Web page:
Research Papers: Gas Turbines: Combustion, Fuels, and Emissions

Experiments on Flame Flashback in a Quasi-2D Turbulent Wall Boundary Layer for Premixed Methane-Hydrogen-Air Mixtures

[+] Author and Article Information
Christian Eichler1

Lehrstuhl für Thermodynamik, Technische Universität München, Boltzmannstraße 15, 85748 Garching, Germanyeichler@td.mw.tum.de

Thomas Sattelmayer

Lehrstuhl für Thermodynamik, Technische Universität München, Boltzmannstraße 15, 85748 Garching, Germany

NG with a mean CH4 content of 97.63 vol % was used as a substitute.


Corresponding author.

J. Eng. Gas Turbines Power 133(1), 011503 (Sep 14, 2010) (7 pages) doi:10.1115/1.4001985 History: Received April 08, 2010; Revised April 21, 2010; Published September 14, 2010; Online September 14, 2010

Premixed combustion of hydrogen-rich mixtures involves the risk of flame flashback through wall boundary layers. For laminar flow conditions, the flashback mechanism is well understood and is usually correlated by a critical velocity gradient at the wall. Turbulent transport inside the boundary layer considerably increases the flashback propensity. Only tube burner setups were investigated in the past, and thus turbulent flashback limits were only derived for a fully developed Blasius wall friction profile. For turbulent flows, details of the flame propagation in proximity to the wall remain unclear. This paper presents results from a new experimental combustion rig, apt for detailed optical investigations of flame flashbacks in a turbulent wall boundary layer developing on a flat plate and being subject to an adjustable pressure gradient. Turbulent flashback limits are derived from the observed flame position inside the measurement section. The fuels investigated cover mixtures of methane, hydrogen, and air at various mixing ratios. The associated wall friction distributions are determined by Reynolds-averaged Navier-Stokes (RANS) computations of the flow inside the measurement section with fully resolved boundary layers. Consequently, the interaction between flame back pressure and incoming flow is not taken into account explicitly, in accordance with the evaluation procedure used for tube burner experiments. The results are compared with literature values, and the critical gradient concept is reviewed in light of the new data.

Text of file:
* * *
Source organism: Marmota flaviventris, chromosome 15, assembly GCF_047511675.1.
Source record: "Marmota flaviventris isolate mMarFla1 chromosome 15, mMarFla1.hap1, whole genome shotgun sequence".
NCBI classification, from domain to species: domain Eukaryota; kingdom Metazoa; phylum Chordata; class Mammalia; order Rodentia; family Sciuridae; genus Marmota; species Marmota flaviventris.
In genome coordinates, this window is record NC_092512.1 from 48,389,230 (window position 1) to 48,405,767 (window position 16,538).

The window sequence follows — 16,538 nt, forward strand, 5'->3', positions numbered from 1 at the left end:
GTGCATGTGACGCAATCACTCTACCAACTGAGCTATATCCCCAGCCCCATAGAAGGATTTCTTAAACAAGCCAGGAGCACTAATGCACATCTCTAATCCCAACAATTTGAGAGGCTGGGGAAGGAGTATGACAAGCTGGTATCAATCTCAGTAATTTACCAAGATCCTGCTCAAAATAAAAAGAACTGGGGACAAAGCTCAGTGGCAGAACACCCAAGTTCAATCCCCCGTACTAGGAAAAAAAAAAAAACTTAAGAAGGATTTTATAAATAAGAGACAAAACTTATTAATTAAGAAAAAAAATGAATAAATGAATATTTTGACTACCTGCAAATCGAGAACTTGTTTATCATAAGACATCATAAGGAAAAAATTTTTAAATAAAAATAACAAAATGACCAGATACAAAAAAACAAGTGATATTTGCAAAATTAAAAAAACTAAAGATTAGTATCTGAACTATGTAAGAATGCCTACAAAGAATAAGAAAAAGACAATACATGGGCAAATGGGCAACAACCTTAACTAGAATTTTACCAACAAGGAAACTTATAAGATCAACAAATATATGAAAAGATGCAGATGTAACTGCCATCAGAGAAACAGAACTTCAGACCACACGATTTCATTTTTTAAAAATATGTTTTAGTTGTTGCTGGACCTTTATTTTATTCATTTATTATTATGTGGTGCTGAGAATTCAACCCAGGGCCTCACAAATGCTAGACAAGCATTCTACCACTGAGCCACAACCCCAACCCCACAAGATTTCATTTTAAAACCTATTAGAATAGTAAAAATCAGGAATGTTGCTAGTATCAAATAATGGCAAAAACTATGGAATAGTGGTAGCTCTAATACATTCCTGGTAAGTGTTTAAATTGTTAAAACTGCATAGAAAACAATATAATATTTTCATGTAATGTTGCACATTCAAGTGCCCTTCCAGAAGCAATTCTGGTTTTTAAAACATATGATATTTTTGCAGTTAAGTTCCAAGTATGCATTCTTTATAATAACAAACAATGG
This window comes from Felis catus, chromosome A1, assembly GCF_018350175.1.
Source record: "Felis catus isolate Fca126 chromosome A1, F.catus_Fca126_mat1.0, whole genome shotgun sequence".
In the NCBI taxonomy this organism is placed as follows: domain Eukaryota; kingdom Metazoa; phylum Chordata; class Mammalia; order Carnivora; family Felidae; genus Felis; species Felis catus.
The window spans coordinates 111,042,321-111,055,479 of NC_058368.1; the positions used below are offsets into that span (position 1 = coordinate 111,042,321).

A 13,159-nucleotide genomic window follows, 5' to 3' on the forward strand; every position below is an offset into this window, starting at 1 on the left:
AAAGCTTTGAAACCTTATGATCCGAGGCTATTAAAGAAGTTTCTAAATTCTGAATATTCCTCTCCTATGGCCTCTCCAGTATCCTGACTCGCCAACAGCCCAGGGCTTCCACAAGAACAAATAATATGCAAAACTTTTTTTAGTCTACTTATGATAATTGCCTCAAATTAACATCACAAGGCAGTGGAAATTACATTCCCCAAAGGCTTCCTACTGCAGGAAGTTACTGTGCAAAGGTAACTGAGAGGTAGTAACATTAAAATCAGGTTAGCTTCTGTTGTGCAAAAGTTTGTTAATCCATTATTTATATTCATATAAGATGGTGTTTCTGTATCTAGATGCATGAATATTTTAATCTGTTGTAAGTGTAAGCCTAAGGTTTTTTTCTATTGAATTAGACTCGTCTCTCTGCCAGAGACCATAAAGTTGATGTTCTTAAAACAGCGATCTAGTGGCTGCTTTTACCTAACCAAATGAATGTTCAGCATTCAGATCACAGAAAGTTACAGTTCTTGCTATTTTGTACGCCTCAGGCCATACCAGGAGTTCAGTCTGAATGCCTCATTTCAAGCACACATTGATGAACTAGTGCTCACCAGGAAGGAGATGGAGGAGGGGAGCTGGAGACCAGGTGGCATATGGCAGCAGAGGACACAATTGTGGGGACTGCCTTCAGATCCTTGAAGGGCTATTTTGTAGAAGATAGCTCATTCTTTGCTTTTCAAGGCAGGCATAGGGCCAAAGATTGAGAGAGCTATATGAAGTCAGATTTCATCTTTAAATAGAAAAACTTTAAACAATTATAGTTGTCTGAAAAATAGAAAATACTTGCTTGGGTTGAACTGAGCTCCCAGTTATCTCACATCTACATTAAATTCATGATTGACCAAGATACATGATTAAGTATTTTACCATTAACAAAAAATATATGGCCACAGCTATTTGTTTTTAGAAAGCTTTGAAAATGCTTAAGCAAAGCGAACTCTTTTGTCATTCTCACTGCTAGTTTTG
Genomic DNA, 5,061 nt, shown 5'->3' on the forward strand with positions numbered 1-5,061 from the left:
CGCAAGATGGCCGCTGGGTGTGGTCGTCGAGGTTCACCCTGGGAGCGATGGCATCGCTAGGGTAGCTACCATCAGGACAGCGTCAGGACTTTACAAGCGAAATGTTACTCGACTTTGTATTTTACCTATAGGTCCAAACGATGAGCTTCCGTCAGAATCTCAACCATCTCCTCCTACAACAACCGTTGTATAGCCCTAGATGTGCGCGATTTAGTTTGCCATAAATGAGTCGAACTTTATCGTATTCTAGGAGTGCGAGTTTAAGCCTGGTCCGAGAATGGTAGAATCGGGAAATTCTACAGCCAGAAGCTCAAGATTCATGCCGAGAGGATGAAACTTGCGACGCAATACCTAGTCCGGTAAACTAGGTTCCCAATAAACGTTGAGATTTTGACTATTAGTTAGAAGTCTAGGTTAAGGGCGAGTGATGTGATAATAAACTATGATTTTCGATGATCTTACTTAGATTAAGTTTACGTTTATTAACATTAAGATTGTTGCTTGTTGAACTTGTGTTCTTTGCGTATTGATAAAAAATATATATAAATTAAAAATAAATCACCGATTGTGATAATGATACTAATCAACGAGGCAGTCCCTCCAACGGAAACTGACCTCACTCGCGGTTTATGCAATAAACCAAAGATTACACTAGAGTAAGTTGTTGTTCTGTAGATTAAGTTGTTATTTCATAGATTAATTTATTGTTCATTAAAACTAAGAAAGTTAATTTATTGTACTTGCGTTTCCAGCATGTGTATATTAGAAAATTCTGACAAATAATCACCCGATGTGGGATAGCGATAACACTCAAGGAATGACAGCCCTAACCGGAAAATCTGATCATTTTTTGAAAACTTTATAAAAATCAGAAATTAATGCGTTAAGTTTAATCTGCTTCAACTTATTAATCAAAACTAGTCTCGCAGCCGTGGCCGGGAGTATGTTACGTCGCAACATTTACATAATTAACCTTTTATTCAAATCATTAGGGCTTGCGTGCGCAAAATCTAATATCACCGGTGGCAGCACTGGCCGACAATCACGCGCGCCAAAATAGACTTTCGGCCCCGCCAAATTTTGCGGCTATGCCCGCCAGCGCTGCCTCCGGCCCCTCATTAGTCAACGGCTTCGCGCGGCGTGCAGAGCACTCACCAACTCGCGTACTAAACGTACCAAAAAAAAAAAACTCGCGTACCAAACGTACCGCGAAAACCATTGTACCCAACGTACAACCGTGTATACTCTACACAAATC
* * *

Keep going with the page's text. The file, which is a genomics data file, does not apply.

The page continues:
Copyright © 2011 by American Society of Mechanical Engineers
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Figure 1

2D model of flow and flame configuration at the onset of laminar BLF

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Figure 2

Literature results for BLF in tube burners during atmospheric premixed H2-air combustion

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Figure 3

Overview of measurement section and combustion chamber

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Figure 4

Details of the measurement section

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Figure 5

Mean velocity profiles at combustion chamber inlet (ṁ=50 g/s, pure air). (a) Velocity profiles across full channel height and width. (b) Wall-near velocities at the center of the lower wall.

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Figure 6

Instantaneous H2-air flame shape and position at BLF (ṁair=100 g/s, Φ=0.29)

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Figure 7

Numerical results for wall shear stress along the lower diffuser wall

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Figure 8

Time averaged flame images for the determination of mean flame tip position at turbulent BLF. (a) CH4, ṁair=40 g/s, and Φ=0.8. (b) CH4, ṁair=50 g/s, and Φ=0.8. (c) H2, ṁair=50 g/s, and Φ=0.25. (d) H2, ṁair=60 g/s, and Φ=0.25. (e) H2, ṁair=100 g/s, and Φ=0.29. (f) H2, ṁair=120 g/s, and Φ=0.29.




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